Chinese is a language family, not a language. Thus the word for the currency depends on the Chinese language spoken in that locality. For example, the Cantonese use the word man1 (pronounced like the first syllable in "money", it's a homonym for mosquito in Cantonese and that character is often used to represent it).

Usually when people say "Chinese" they mean something very specific, namely Mandarin and these days no longer Cantonese (unless you don't know the difference or vaguely think it sounds like "Chinese" and call it as such).

"Chinese" is Mandarin, no matter that there are many other SINIC language.

It's a political question - the PRC makes a strong claim to Chinese as both an identity that they define and a language that they define as the standard (Mandarin). But here in Hong Kong, Chinese means something different, both in terms of identity and language, and so it's helpful to point out the PRC hegemony on Sinic terminology and concepts.

I just wonder about the need to give special names to common things. One of the consequences of the French Revolution was giving pompous or political names to streets. Suddenly, it was impossible to name a street "Mill st." or "Pond rd.", it had to be "X Heroes st." or "Revolution rd.". It seems the communists took this solemnity fad to the extreme. It couldn't be just the Chinese Yuan, it had to be the "currency of the people".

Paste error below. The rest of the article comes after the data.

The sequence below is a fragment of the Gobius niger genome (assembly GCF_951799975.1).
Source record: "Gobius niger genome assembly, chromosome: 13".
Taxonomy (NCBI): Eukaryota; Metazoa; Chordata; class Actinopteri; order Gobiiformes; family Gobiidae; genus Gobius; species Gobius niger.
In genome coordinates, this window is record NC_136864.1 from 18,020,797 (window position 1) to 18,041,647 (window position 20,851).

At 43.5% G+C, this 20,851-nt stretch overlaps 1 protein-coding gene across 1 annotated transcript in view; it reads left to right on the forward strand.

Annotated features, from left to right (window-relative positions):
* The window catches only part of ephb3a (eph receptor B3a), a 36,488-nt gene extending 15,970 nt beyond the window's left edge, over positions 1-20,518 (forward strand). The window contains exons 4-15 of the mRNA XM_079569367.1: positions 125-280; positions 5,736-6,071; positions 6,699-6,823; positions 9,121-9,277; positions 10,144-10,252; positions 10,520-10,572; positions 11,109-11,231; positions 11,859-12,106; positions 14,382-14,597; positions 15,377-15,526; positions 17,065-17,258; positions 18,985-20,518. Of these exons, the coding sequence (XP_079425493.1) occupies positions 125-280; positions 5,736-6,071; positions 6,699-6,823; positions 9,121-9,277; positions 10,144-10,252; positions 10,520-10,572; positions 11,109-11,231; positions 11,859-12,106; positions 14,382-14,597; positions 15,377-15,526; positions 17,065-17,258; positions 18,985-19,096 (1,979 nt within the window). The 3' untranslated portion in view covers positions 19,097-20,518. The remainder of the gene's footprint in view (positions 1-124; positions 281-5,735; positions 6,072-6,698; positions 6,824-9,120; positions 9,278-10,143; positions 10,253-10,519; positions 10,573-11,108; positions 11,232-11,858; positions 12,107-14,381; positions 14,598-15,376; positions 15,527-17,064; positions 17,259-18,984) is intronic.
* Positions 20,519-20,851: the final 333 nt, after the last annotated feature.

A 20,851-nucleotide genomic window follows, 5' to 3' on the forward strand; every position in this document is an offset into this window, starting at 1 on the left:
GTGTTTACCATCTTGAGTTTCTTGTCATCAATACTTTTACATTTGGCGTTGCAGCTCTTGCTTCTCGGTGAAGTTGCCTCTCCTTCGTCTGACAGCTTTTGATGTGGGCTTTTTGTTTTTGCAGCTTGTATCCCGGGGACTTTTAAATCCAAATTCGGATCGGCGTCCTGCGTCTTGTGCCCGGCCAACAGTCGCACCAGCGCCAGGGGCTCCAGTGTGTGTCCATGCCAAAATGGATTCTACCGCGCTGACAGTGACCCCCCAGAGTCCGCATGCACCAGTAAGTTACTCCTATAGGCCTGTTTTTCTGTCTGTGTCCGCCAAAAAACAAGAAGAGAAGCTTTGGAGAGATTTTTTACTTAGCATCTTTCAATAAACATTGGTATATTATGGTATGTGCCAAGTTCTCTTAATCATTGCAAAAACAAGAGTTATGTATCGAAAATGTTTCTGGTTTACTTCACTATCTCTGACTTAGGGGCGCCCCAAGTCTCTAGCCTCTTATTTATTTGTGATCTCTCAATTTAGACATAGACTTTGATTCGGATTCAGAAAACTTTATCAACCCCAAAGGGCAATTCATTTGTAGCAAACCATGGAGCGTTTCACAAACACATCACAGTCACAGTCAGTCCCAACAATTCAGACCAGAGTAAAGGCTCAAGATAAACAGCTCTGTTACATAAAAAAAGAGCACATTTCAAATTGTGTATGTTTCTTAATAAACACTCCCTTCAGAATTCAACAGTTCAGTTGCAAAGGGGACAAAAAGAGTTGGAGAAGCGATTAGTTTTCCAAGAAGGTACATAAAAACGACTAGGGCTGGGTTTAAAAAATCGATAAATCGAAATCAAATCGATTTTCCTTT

Just for comparison. Currency: U.S. Dollar, unit: dollar.....sometimes pragmatism and common sense are underrated.

Just for comparison. Currency: U.S. Dollar, unit: dollar…..sometimes pragmatism and common sense are underrated.

Ah yes, this would be our country where people use the unofficial term "penny" for the "cent," borrowing from the British, along with officially "nickel" for a five cent coin, where neither have the word "penny" or "nickel" on the coin itself. Of course the "dime" has "one dime" on it but no number, also confusing to foreigners.

Just for comparison. Currency: U.S. Dollar, unit: dollar…..sometimes pragmatism and common sense are underrated.

We can also assume that you never say "twenty bucks" for "twenty dollars?" (Much less "grand" or other terms.)

China manages use three syllables to refer to its money. "Currency of the people" is 7 syllables. While "American dollar" is 6 syllables. I think your mind is detecting pomposity the Chinese language can't cash.

They couldn't just use one syllable, "bi", because that would be am"bi"guous. Three syllables is not a bad compromise between clarity and speed of pronunciation.

Consider that the "ren min" were mostly poor peasants and the "bi" some basic currency units, I somewhat doubt the level of pomposity was generally very high. .

But it is exactly a kind of reverse snobbery, because everything elite was bad under the Reds, and signalling something as being of common or peasant origin was good. You know "The People's" this and that. I'm sure you already know all this, but you like your troll status.

Yes, I think that is the correct way to understand these things.

So, for example, the word established for "Nazi" according to the dictionary should be understood in this sense of reverse snobbery.

@John: penny, nickel or bucks are common names given by people, not the government. You assume right, there's no point in using bucks instead of dollars. I've been many times in the shoes of a foreigner that ignores slang and it doesn't feel good. I try to avoid using slang any language, it's kinder to other people. Even for people from other regions in your same country.

@ronald: check the definition of pompous, far from syllable count and close to vain and solemn. It's the word meaning, not the word itself.